Margaret: Punny names are part of the game in comics, I think. It’s also why the Batman movies before Batman Begins kind of leaned into that sort of humor. They went overboard with Arnold Schwarzenegger as Mr. Freeze, but I feel like when you’re dealing with movies and shows that involve people dressing up in costumes and fighting crime you have to prescribe to the Willy Wonka theory: “A little nonsense now and then is relished by the wisest men.” There’s nothing wrong with taking the puns with both seriousness and a bit of levity. It’s when you either ignore the fact that some of this is silly or decide that ‘because it’s comics no laws or logic apply’ that things tend to go off the rails.
Syd: We start with Morrow working on Red Tornado in pieces on an operating table. Morrow is talking and waits for a response before he remembers that Tornado’s voice isn’t operational, though his senses and mind are hooked up and working. So, Tornado can hear and process what’s happening, but can’t react. With this horror movie setup, the cartoon lets even first-time viewers know in the creepiest way possible that Morrow is bad news.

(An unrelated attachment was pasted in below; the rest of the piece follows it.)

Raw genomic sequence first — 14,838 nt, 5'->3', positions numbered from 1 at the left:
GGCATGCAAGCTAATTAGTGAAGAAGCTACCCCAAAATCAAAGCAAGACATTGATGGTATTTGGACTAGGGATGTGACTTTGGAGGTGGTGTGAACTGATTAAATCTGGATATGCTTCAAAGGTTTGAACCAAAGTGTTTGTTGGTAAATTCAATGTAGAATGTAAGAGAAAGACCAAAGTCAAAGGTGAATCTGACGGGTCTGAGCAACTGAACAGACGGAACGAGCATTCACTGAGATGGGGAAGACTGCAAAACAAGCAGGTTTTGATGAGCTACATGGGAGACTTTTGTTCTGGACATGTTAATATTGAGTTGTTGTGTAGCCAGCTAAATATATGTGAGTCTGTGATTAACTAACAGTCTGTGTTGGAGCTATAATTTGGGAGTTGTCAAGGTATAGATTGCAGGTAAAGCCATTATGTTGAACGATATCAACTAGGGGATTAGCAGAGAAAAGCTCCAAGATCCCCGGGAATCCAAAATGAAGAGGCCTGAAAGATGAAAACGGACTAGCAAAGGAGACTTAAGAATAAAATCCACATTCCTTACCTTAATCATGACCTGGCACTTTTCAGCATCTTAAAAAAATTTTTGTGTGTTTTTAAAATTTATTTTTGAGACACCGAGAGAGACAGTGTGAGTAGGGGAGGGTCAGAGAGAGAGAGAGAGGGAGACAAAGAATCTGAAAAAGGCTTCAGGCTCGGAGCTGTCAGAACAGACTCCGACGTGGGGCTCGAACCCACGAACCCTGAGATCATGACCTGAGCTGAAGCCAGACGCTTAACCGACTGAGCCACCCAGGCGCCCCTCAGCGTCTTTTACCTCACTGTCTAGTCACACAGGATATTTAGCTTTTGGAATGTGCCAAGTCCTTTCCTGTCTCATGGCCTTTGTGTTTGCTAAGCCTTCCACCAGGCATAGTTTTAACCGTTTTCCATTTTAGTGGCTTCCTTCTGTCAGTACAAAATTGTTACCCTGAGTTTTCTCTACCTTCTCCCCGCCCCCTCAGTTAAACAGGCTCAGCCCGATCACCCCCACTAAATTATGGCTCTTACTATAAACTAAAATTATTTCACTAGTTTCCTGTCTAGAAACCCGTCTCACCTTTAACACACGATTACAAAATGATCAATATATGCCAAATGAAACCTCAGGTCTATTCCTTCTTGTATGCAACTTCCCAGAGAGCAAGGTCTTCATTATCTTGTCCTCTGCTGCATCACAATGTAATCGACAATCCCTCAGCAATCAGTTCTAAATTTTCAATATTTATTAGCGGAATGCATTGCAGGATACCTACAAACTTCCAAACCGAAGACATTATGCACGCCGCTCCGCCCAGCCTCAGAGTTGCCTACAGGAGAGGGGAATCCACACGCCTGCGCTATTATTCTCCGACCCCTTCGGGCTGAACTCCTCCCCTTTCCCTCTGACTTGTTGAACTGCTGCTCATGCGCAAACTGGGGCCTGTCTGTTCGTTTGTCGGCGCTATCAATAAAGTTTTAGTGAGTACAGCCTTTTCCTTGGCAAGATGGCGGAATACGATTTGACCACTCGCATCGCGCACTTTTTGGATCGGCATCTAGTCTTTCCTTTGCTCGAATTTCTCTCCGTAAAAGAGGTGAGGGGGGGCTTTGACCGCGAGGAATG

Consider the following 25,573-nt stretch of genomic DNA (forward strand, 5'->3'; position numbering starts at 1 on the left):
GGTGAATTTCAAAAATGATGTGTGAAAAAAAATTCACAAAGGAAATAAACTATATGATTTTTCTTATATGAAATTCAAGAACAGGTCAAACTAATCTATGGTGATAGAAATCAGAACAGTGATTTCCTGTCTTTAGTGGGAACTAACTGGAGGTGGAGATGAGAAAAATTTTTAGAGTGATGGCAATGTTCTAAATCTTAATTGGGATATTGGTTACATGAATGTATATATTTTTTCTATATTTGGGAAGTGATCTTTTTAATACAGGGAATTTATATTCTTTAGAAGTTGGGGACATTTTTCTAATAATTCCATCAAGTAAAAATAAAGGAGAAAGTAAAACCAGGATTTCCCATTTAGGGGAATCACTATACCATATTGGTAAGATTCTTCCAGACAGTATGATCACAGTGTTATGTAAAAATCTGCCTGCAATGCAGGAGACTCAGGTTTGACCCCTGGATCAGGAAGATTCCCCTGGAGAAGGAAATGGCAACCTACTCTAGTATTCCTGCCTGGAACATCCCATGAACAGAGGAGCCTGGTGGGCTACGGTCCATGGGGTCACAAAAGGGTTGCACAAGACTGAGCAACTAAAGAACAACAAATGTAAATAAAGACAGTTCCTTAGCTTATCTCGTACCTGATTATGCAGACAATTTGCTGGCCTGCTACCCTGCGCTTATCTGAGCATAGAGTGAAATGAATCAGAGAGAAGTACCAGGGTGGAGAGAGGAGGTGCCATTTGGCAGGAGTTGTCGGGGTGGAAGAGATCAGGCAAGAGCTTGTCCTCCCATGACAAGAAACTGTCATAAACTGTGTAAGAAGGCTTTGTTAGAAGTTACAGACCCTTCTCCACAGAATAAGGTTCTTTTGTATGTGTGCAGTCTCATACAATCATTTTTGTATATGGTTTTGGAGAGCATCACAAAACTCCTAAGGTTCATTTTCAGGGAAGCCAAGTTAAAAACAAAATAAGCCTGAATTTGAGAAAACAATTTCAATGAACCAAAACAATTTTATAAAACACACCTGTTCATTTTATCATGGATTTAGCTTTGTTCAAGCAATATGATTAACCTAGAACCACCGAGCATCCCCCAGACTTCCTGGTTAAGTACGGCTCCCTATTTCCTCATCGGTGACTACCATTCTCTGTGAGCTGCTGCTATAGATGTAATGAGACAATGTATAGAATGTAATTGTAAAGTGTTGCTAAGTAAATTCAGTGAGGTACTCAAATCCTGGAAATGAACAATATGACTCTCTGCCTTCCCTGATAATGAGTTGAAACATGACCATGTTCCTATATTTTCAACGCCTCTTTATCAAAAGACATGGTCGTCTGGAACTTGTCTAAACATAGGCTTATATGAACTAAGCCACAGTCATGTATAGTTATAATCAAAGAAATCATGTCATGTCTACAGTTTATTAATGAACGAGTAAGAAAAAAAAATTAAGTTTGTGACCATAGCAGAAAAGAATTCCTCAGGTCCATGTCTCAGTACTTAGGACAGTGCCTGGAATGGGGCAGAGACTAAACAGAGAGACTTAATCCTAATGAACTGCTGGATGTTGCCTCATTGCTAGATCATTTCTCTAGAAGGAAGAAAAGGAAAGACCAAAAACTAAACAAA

Margaret: You can tell this guy is evil before he even speaks because he has the evilest mustache I have ever seen. It’s only compounded by the fact that every sentence he utters is creepier and creepier. Poor Red Tornado! He’s disassembled on a table and Morrow is taunting him gleefully about the fact that he is the one that did this to him. That is remarkably terrifying.
Syd: Back in Mount Justice, Wally is recovering from his injuries from last episode and Captain Marvel is waiting on him hand and foot. Wally is taking advantage of Billy’s coddling because he’s the worst.